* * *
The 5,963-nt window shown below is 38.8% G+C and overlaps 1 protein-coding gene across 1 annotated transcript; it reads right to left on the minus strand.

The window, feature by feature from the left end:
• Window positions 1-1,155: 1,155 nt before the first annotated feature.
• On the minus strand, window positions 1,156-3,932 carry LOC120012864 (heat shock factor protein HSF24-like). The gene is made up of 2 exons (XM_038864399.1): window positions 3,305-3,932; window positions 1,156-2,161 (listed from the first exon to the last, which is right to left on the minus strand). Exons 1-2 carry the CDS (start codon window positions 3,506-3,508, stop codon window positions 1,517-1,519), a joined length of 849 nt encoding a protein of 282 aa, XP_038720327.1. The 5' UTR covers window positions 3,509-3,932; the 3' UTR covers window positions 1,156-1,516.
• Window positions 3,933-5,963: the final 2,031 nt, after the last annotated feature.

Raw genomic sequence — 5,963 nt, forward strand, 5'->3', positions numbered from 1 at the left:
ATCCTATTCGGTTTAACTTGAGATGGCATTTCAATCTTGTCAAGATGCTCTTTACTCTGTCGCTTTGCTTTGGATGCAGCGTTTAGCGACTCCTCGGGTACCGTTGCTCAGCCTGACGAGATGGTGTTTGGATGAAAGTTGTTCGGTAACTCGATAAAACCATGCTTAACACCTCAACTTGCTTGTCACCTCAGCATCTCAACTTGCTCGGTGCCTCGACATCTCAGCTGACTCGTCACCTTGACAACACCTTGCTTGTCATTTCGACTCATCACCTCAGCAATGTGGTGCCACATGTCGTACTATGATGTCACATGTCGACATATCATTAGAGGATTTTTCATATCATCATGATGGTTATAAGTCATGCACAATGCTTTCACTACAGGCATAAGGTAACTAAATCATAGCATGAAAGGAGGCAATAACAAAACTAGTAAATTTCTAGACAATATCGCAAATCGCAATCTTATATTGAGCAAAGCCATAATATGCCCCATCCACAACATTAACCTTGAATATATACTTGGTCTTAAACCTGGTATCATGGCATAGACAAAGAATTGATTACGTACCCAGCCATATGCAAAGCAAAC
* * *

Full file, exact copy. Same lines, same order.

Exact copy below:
The 5,963-nt window shown below is 38.8% G+C and overlaps 1 protein-coding gene across 1 annotated transcript; it reads right to left on the minus strand.

The window, feature by feature from the left end:
• Window positions 1-1,155: 1,155 nt before the first annotated feature.
• On the minus strand, window positions 1,156-3,932 carry LOC120012864 (heat shock factor protein HSF24-like). The gene is made up of 2 exons (XM_038864399.1): window positions 3,305-3,932; window positions 1,156-2,161 (listed from the first exon to the last, which is right to left on the minus strand). Exons 1-2 carry the CDS (start codon window positions 3,506-3,508, stop codon window positions 1,517-1,519), a joined length of 849 nt encoding a protein of 282 aa, XP_038720327.1. The 5' UTR covers window positions 3,509-3,932; the 3' UTR covers window positions 1,156-1,516.
• Window positions 3,933-5,963: the final 2,031 nt, after the last annotated feature.

Raw genomic sequence — 5,963 nt, forward strand, 5'->3', positions numbered from 1 at the left:
ATCCTATTCGGTTTAACTTGAGATGGCATTTCAATCTTGTCAAGATGCTCTTTACTCTGTCGCTTTGCTTTGGATGCAGCGTTTAGCGACTCCTCGGGTACCGTTGCTCAGCCTGACGAGATGGTGTTTGGATGAAAGTTGTTCGGTAACTCGATAAAACCATGCTTAACACCTCAACTTGCTTGTCACCTCAGCATCTCAACTTGCTCGGTGCCTCGACATCTCAGCTGACTCGTCACCTTGACAACACCTTGCTTGTCATTTCGACTCATCACCTCAGCAATGTGGTGCCACATGTCGTACTATGATGTCACATGTCGACATATCATTAGAGGATTTTTCATATCATCATGATGGTTATAAGTCATGCACAATGCTTTCACTACAGGCATAAGGTAACTAAATCATAGCATGAAAGGAGGCAATAACAAAACTAGTAAATTTCTAGACAATATCGCAAATCGCAATCTTATATTGAGCAAAGCCATAATATGCCCCATCCACAACATTAACCTTGAATATATACTTGGTCTTAAACCTGGTATCATGGCATAGACAAAGAATTGATTACGTACCCAGCCATATGCAAAGCAAAC